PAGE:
Lynn MacNeilManaging Your Money

‘Tis the time of year when many people make lists – gift lists, guest lists, New Year’s resolution lists. I’m always encouraging my kids to make lists. I love lists! To-do lists. Task lists. Grocery lists. They help me to stay on track and not to forget important things. So it’s no surprise that one of the core elements of our Wealth Management practice is a Financial Planning checklist!

If you’ve ever purchased a home, you’ve probably done a home inspection. The goal of the home inspection is to uncover problems with the house before you buy it. Some may be minor issues that don’t even bother you. Yet others may have you reconsider the entire purchase. Ultimately, if you decide to go ahead with the purchase, you want to go in with all the information and issues identified.

“Our checklist gives our clients peace of mind that we are on top of things and not missing out on tax savings or other opportunities.”

Wealth planning can be looked at the same way as a house. You want to make sure you have a solid foundation, you’re taking advantage of all the right strategies, and that your long-term plan has a high probability of success.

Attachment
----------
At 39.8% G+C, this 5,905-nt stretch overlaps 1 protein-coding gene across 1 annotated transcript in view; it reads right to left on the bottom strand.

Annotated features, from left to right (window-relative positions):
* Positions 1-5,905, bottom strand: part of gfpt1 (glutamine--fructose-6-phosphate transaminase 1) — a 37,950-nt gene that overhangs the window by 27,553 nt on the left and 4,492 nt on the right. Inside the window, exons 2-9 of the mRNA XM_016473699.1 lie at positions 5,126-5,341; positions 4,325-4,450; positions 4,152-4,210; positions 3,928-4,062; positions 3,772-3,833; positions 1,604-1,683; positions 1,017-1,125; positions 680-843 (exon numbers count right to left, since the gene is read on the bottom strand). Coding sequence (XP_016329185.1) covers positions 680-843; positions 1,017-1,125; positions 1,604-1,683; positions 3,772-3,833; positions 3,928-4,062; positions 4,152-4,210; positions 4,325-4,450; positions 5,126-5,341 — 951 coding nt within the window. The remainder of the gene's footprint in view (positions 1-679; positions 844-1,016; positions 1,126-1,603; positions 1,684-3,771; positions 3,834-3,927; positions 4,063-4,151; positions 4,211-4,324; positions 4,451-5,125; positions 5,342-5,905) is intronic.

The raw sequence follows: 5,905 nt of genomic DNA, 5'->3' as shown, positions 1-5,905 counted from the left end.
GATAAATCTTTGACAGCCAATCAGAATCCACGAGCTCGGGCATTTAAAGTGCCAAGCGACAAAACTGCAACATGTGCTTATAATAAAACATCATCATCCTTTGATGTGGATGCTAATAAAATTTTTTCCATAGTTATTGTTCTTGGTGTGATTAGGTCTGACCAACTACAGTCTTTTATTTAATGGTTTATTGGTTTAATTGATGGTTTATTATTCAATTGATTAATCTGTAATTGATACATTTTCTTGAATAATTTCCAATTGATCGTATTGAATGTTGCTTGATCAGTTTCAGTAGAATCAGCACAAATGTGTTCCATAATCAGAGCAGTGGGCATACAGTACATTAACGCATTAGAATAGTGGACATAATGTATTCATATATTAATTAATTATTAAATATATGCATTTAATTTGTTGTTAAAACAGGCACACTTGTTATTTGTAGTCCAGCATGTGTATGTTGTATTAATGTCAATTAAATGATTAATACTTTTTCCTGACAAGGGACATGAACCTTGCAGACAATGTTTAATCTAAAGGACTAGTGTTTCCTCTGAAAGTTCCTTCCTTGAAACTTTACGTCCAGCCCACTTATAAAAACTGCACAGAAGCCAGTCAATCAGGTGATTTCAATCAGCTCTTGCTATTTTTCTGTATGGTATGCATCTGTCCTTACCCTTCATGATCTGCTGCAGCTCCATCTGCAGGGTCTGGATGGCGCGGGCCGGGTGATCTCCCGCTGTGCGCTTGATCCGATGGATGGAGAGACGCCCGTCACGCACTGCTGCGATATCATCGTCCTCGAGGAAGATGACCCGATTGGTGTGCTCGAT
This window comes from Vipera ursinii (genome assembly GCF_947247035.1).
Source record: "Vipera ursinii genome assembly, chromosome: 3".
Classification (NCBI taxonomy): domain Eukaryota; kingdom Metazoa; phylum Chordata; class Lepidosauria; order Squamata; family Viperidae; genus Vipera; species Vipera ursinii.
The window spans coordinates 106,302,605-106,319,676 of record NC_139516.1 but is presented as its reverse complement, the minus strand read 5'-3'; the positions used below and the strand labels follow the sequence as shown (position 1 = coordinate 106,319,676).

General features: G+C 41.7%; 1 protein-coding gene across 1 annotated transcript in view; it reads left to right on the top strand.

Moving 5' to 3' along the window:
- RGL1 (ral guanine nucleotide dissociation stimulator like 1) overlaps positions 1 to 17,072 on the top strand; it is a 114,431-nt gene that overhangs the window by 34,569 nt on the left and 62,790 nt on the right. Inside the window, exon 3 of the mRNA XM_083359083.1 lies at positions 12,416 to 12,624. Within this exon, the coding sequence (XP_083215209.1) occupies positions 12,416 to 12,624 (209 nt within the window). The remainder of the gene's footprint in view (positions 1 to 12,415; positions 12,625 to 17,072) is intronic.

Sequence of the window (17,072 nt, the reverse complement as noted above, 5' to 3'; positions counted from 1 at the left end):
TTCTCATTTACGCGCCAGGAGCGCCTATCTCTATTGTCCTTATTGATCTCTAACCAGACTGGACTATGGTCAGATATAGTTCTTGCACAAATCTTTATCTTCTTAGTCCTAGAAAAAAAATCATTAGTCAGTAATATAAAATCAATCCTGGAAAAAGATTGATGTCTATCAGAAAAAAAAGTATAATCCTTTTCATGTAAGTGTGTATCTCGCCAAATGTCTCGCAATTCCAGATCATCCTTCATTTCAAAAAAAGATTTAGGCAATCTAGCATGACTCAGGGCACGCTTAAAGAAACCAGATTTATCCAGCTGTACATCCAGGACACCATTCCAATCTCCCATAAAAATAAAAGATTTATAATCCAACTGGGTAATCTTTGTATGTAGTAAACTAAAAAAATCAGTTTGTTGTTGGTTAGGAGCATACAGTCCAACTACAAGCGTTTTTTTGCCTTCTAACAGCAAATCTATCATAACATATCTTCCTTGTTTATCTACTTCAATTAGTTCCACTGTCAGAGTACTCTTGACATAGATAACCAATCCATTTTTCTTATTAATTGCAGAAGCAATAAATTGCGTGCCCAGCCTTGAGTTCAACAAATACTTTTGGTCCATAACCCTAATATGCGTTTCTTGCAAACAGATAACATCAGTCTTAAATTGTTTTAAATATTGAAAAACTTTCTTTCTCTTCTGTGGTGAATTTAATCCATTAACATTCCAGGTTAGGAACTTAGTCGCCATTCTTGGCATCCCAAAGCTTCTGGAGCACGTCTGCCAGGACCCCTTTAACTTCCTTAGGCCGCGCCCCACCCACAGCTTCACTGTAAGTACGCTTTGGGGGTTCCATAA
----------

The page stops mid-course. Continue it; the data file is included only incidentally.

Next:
A home inspector uses a home inspection checklist to make sure he/she doesn’t miss any crucial details during the inspection. Likewise, a wealth planning checklist is a critical tool to make sure nothing is being missed in your financial nooks and crannies. Even highly experienced advisors with decades of experience, are still only human. When it comes to taxes, investments, insurance, estate planning, and business planning, the amount of information and knowledge that is required is overwhelming. A checklist simply helps ensure that we dot all the i’s and cross all the t’s.

Here are a few examples of ‘minor’ things that we often see missed when people come to us seeking a second opinion. This is where using our trusty Wealth Planning Checklist to scan through a person, or family’s financial situation helps us make sure that we don’t miss these things too!